Juxtaposition, according to David Champion, is the key to good taste. His aim is to create a calming environment by balancing different textures to create an aesthetic effect. Bamboo lamp-bases jostle with Burmese rice-carriers; a French bridge chair in fake elephant-skin sets off a South African township picture frame. Here is a reproduction Chinese screen in glitzy Viennese style, with a pounds 2,350 price tag; there is a pair of carved wooden Ethiopian chairs (pounds 1,100 each). Incense sticks poke out of tall, elegant Vietnamese ceramic holders, and on the floor stands a Mexican sweet-mould made of wood, converted into a candle-holder.
One wall is hung with a range of Moroccan mirrors made from bone and silver. Some designs are uniquely Champion, such as a pair of limed-oak lamp-bases turned by a specially commissioned craftsman in Norfolk. For the pounds 780 each that they cost, you would not expect to find anything similar elsewhere.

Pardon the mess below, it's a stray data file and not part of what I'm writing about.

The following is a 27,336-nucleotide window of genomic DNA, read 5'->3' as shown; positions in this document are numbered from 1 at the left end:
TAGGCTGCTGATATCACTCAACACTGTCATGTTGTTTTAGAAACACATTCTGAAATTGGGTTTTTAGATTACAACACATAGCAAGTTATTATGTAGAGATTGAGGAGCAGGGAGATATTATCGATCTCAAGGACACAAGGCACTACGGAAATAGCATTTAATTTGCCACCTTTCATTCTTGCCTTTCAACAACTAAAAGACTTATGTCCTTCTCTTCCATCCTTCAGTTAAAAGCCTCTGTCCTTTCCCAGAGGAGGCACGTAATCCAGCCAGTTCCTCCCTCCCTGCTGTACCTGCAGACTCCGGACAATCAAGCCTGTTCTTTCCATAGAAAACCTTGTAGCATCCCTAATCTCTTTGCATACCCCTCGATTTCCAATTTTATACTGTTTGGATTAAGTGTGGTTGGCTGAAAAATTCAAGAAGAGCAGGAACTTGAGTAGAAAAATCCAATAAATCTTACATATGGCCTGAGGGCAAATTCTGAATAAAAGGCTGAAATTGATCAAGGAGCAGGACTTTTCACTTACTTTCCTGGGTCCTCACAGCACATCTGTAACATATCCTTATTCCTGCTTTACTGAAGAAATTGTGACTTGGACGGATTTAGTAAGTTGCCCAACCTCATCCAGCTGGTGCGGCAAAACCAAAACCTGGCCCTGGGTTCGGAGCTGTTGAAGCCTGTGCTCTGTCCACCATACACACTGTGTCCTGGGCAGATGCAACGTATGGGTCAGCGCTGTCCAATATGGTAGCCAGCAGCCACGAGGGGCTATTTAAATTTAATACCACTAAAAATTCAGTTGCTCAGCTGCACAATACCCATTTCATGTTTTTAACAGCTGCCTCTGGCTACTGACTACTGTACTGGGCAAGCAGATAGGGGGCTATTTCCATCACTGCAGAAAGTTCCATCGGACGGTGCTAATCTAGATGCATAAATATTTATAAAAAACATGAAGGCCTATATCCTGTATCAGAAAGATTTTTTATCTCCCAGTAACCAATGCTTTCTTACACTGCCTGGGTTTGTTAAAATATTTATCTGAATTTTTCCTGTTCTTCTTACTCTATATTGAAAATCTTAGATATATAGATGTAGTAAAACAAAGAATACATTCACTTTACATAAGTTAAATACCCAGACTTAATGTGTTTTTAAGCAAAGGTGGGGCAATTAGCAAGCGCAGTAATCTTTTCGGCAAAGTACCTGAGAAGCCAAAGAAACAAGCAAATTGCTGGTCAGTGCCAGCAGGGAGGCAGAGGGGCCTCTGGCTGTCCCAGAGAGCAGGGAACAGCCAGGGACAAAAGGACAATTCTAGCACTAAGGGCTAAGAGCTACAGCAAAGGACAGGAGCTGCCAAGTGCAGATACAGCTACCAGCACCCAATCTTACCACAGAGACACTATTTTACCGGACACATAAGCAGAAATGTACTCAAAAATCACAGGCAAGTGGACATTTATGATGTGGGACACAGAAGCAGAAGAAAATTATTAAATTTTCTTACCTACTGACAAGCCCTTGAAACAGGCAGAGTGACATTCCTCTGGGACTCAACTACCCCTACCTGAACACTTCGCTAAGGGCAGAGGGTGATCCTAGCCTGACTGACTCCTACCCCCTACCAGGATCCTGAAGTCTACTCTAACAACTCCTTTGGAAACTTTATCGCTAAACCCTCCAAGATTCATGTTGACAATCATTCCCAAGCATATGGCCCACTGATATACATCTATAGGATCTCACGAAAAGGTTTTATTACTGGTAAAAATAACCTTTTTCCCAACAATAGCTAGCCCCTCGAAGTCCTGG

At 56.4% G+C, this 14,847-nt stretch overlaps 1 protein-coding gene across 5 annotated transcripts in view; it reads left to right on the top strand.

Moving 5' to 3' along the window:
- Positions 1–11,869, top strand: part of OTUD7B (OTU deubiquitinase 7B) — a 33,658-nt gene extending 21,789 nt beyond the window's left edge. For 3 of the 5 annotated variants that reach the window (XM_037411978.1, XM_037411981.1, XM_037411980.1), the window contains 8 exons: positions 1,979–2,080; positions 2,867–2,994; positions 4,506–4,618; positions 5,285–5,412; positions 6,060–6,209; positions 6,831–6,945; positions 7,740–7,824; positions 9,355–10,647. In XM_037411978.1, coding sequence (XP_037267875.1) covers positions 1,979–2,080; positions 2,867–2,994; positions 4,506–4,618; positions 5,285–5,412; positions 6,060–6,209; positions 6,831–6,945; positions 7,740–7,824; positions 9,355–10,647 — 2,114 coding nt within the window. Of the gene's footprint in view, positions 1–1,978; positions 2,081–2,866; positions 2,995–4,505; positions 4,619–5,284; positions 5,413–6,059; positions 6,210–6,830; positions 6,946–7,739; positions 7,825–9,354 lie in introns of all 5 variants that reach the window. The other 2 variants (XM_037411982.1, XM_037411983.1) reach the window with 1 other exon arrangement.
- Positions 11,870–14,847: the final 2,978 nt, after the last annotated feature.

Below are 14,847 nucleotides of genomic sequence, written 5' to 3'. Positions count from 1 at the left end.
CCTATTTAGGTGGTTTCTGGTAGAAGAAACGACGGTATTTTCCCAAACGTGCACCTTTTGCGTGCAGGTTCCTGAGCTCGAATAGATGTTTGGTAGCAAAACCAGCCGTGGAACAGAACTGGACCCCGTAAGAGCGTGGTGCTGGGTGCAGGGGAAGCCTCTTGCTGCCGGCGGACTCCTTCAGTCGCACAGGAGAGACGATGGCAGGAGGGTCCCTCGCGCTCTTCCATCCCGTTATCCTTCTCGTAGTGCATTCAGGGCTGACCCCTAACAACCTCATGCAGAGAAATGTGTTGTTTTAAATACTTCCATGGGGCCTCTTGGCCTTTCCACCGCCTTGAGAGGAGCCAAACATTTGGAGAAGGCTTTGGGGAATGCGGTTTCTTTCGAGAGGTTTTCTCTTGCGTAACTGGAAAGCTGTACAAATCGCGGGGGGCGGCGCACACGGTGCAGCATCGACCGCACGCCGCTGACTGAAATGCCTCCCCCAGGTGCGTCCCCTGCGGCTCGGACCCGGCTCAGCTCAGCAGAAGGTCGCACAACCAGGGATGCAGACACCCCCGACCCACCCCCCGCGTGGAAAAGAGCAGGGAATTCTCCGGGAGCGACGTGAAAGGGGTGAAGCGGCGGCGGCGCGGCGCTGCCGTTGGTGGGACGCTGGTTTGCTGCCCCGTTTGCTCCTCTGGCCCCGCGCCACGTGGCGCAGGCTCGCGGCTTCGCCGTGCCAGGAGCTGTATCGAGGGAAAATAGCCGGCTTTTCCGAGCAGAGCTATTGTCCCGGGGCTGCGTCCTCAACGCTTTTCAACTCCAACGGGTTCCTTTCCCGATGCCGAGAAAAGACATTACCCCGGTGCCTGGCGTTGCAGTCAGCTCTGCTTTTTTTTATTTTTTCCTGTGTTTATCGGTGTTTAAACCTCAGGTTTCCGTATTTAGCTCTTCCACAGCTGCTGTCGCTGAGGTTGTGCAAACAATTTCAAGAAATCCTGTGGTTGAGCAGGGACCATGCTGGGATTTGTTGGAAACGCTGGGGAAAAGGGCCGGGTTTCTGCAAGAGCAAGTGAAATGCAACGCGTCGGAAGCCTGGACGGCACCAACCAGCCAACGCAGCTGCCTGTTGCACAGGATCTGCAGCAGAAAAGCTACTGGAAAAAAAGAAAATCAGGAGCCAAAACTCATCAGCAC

It is a classy shop, to which clients return again and again to browse. There are no overbearing staff to bother you - merely a quiet welcome. And after half an hour of wistful dreaming over the more expensive items, you find some consolation corners.
Downstairs, large ceramic bowls are filled with brightly lacquered Vietnamese pebbles in a range of colours, from pounds 7.50 each. There are Indian saris and throws, Lebanese cushions, and bars of olive-oil-and-laurel soap for just pounds 1.80. Or how about a hand-painted chapati-roller for pounds 11.50? And certainly, decorative Mexican and tin obelisks, Ethiopian horn goblets and Vietnamese crackle rice bowls are features that will enhance a dull or faded background and bring new life into a tired old room.
David Champion, 199 Westbourne Grove, London W11 2SB (0171-727 6016)Reuse content